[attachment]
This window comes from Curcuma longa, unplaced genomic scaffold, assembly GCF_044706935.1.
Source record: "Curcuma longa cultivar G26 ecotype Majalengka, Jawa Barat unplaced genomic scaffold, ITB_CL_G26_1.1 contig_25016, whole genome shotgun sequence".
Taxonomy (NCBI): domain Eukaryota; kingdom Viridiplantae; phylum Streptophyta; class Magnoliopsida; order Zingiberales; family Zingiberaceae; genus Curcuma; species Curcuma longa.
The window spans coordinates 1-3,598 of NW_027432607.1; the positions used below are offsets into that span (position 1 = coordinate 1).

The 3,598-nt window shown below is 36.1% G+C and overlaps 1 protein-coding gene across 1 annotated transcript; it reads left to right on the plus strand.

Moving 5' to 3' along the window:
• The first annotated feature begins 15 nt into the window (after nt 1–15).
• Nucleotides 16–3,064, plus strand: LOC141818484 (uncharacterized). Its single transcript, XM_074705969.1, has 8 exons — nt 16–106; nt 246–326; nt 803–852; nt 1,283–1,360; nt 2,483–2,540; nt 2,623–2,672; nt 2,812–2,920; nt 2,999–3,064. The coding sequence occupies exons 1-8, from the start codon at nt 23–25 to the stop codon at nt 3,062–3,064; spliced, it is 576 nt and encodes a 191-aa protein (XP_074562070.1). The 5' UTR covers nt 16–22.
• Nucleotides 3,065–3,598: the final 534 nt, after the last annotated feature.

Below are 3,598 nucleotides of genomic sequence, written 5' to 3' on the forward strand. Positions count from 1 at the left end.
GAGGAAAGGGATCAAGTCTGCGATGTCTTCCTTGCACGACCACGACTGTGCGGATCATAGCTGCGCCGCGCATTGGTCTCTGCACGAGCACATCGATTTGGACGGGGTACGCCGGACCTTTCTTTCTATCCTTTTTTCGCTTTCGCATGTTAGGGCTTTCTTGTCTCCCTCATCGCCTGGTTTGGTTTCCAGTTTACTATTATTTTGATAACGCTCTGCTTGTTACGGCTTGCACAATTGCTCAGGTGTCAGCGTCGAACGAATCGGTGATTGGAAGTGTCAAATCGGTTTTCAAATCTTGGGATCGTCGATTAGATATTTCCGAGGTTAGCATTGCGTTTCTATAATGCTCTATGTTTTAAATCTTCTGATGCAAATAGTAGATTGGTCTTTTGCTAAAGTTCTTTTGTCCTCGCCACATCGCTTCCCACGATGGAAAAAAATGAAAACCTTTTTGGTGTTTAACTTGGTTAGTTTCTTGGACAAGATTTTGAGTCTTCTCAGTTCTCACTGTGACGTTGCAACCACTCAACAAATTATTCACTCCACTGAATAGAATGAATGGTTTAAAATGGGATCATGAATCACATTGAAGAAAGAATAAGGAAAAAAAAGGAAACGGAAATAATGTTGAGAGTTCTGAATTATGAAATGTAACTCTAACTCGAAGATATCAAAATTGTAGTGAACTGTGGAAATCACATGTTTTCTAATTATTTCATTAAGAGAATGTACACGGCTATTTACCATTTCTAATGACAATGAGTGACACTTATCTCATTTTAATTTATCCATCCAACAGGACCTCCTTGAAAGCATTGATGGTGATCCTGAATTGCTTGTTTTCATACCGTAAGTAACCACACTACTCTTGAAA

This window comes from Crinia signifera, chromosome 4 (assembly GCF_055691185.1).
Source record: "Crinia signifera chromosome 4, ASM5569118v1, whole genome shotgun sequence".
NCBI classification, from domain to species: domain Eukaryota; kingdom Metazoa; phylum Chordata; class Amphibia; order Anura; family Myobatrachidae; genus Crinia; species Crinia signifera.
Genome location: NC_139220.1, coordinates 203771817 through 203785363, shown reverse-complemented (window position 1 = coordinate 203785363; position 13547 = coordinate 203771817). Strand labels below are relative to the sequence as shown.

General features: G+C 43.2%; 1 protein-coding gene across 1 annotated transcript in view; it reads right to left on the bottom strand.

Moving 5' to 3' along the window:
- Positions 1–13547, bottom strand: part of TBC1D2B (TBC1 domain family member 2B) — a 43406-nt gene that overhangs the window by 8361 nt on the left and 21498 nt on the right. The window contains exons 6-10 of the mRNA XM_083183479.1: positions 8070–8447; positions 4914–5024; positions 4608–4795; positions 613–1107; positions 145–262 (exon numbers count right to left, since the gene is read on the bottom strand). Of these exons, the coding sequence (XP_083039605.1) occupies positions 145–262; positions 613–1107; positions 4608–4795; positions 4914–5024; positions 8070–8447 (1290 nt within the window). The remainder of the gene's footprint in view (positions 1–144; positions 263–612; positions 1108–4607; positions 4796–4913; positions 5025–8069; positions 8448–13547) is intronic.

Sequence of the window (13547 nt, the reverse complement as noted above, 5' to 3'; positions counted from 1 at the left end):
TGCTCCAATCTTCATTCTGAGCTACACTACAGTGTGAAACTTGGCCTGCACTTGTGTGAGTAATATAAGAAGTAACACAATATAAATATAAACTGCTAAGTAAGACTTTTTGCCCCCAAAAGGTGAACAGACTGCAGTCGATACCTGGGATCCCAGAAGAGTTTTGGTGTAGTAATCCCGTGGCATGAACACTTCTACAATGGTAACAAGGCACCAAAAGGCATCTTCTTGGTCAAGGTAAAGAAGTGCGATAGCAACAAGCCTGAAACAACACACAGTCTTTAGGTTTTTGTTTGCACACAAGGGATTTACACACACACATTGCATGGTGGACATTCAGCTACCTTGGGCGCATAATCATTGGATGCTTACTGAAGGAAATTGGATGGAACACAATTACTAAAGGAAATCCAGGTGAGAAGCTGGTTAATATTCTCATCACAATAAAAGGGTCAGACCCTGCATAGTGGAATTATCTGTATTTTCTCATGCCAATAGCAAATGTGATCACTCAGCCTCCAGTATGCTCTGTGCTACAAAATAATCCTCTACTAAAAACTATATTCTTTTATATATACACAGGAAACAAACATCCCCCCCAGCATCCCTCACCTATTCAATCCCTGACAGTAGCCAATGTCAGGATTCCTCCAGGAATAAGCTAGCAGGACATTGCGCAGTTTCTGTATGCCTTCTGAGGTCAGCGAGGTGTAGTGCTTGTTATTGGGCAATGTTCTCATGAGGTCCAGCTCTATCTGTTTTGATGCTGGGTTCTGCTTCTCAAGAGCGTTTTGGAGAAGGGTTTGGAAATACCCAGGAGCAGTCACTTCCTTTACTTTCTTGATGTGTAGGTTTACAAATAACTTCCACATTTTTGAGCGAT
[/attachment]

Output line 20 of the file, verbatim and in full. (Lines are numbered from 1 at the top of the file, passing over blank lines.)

TGCTCCAATCTTCATTCTGAGCTACACTACAGTGTGAAACTTGGCCTGCACTTGTGTGAGTAATATAAGAAGTAACACAATATAAATATAAACTGCTAAGTAAGACTTTTTGCCCCCAAAAGGTGAACAGACTGCAGTCGATACCTGGGATCCCAGAAGAGTTTTGGTGTAGTAATCCCGTGGCATGAACACTTCTACAATGGTAACAAGGCACCAAAAGGCATCTTCTTGGTCAAGGTAAAGAAGTGCGATAGCAACAAGCCTGAAACAACACACAGTCTTTAGGTTTTTGTTTGCACACAAGGGATTTACACACACACATTGCATGGTGGACATTCAGCTACCTTGGGCGCATAATCATTGGATGCTTACTGAAGGAAATTGGATGGAACACAATTACTAAAGGAAATCCAGGTGAGAAGCTGGTTAATATTCTCATCACAATAAAAGGGTCAGACCCTGCATAGTGGAATTATCTGTATTTTCTCATGCCAATAGCAAATGTGATCACTCAGCCTCCAGTATGCTCTGTGCTACAAAATAATCCTCTACTAAAAACTATATTCTTTTATATATACACAGGAAACAAACATCCCCCCCAGCATCCCTCACCTATTCAATCCCTGACAGTAGCCAATGTCAGGATTCCTCCAGGAATAAGCTAGCAGGACATTGCGCAGTTTCTGTATGCCTTCTGAGGTCAGCGAGGTGTAGTGCTTGTTATTGGGCAATGTTCTCATGAGGTCCAGCTCTATCTGTTTTGATGCTGGGTTCTGCTTCTCAAGAGCGTTTTGGAGAAGGGTTTGGAAATACCCAGGAGCAGTCACTTCCTTTACTTTCTTGATGTGTAGGTTTACAAATAACTTCCACATTTTTGAGCGAT